This heinous action mirrors conspiracy theories in the United States. In the United States, child protective services in various states have been accused of targeting attractive, healthy children, especially those with blue eyes and blond hair, while ignoring the abused children of drug addicts in the ghetto.
The child stolen by protective services in this British story comes from a family full of people with blonde hair and blue eyes. The boy was healthy. Children like this are easy to sell to parents that are desperate to adopt. The state can charge huge amounts of money in fees. It is one of the most heinous government revenue generating hustles imaginable.
You could be forgiven for thinking Wendy Tricker has the perfect life. A five-bedroom house in Shropshire; a good career as a management accountant; a supportive and successful husband; two BMWs, a Mercedes and three acres of land filled with a menagerie of animals.
It’s a lifestyle their little grandson adored; running around the grounds, feeding the ducks and chickens, helping Granny walk her beloved eight-year-old German Shepherd, Rupert, whenever he visited.
But the four-year-old boy hasn’t been to see her for nearly 18 months. And Wendy hasn’t seen him at all since last May. Nor has her daughter Charlotte, 21, the youngster’s mother.
There’s been no family rift. Instead, the Trickers insist they are the victims of a social services department hell-bent on taking a child away from his perfectly safe, loving home.
And, short of a miracle tomorrow — when the young boy’s adoption case will be finally rubber-stamped by the courts — those social services will be successful.
Wendy is among a growing number of grandparents who maintain their families are being taken from them for the most insubstantial of reasons.
Last month, this paper reported on the case of Graham and Gail Curlew, from Sheringham, Norfolk, whose grandchildren were removed from them with no reason ever given.
Then there were Lee and Katrina Parker, from Colchester, Essex, who very nearly lost their grand-daughter simply because social services thought their family, with seven children, was too large.
It is hard to think of a worse wrong the state could sanction. And yet, partly because of the ongoing privacy of the family courts, the outcry doesn’t seem to be forthcoming.
Maybe it’s because most of us simply don’t believe it could happen to us; that only dysfunctional, neglectful families have children who are taken into care.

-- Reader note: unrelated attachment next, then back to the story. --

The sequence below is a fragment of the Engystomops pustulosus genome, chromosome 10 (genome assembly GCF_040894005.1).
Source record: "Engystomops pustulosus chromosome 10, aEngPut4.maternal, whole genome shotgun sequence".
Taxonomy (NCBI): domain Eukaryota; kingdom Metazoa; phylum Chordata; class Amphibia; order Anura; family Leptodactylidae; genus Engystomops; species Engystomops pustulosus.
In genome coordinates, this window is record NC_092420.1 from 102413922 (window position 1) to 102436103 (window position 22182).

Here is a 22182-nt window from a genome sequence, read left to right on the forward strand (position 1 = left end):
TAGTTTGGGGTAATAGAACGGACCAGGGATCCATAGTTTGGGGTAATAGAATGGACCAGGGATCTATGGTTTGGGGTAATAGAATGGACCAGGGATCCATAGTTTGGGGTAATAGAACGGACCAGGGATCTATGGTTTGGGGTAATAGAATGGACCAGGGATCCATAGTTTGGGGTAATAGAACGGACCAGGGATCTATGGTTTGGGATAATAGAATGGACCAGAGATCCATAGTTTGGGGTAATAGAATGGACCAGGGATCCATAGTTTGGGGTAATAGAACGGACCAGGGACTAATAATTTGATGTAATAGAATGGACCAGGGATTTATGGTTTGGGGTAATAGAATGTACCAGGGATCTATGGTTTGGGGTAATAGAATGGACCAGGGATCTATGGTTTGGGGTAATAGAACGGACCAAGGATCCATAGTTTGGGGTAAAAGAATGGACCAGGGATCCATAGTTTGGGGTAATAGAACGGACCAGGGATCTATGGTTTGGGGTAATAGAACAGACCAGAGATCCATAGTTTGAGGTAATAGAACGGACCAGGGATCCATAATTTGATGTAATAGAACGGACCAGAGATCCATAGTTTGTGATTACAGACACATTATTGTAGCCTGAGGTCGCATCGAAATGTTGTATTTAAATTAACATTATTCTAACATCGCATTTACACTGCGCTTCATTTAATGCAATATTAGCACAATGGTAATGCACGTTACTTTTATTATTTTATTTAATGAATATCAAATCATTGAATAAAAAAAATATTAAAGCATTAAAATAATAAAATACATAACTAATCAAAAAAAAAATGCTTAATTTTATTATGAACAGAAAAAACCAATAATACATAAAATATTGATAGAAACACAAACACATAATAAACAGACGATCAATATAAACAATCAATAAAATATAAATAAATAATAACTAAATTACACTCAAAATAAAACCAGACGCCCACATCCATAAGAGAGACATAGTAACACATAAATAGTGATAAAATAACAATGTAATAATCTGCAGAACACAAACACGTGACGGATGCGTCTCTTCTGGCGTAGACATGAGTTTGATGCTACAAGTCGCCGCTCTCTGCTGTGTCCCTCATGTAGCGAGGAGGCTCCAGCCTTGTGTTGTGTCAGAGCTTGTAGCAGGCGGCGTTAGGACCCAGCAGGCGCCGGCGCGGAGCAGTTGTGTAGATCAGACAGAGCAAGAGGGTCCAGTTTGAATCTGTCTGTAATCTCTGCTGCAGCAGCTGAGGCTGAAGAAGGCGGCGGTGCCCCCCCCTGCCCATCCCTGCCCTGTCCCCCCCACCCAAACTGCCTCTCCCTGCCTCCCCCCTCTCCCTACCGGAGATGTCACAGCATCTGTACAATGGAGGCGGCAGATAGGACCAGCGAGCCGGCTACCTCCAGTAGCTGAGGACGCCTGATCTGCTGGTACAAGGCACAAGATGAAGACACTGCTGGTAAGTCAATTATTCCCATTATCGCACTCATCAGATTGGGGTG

‘They decided to take him from us the moment we set foot in the hospital,’ Charlotte says. ‘They didn’t want me to be a good mum: they wanted adoption. Lovely children are in demand for adoption. He’s been so loved, he’ll be easy to love. If he’d really been abused, he’d be difficult, and who wants “damaged goods”?’
The government target is to increase adoptions of children in care. Children who go back to their parents — or to loving grandparents — do not meet the target. Thus, in 1995 the number of children under five adopted in England was a mere 560, while children under five whose care ceased (a term that includes those who go back to live with their families) was double this.
By 2012, the number whose care ceased was much the same, while adoptions had more than quadrupled: of these a staggering 1,100 were ominously described as ‘consent dispensed with’.
‘The obsession with adoption is splitting up many families merely because of government diktat,’ says John Hemming MP, chairman of Families for Justice which fights for those who suffer at the courts’ hands.
‘I expect in years to come the then government will apologise to the children for what has been done to them today. What matters now, however, is to change the system so the needs of children come to the fore rather than government policy.
‘In particular, the system ignores grandparents. For children to be taken into care is often a traumatic step, whereas staying with grandparents is normal life and a far better option than foster care. However, grandparents, uncles and aunts have no right to be heard by the court.’
Wendy agrees: ‘The impact this has had on my grandson will never heal. Any physical trauma he suffered was gone within days. Losing his birth family will haunt him for ever.
‘And that’s not even thinking of the rest of us. I’ll be 65 before I see him again [when he turns 18 and is allowed to search for his biological family], if I ever do. He gave my 82-year-old mother reason to go on living after she suffered a stroke. Yesterday, she pointed at his toy in her house — she won’t let us remove it — and the tears were streaming down her face. She will never see him again.’
And what of Charlotte, who’s been warned by her barrister that if she has any other children, they will be taken into care, too?
‘If I could just hold him one more time,’ she says, ‘I think I would give my life.’
Source : http://conservative-headlines.com/2014/02/police-s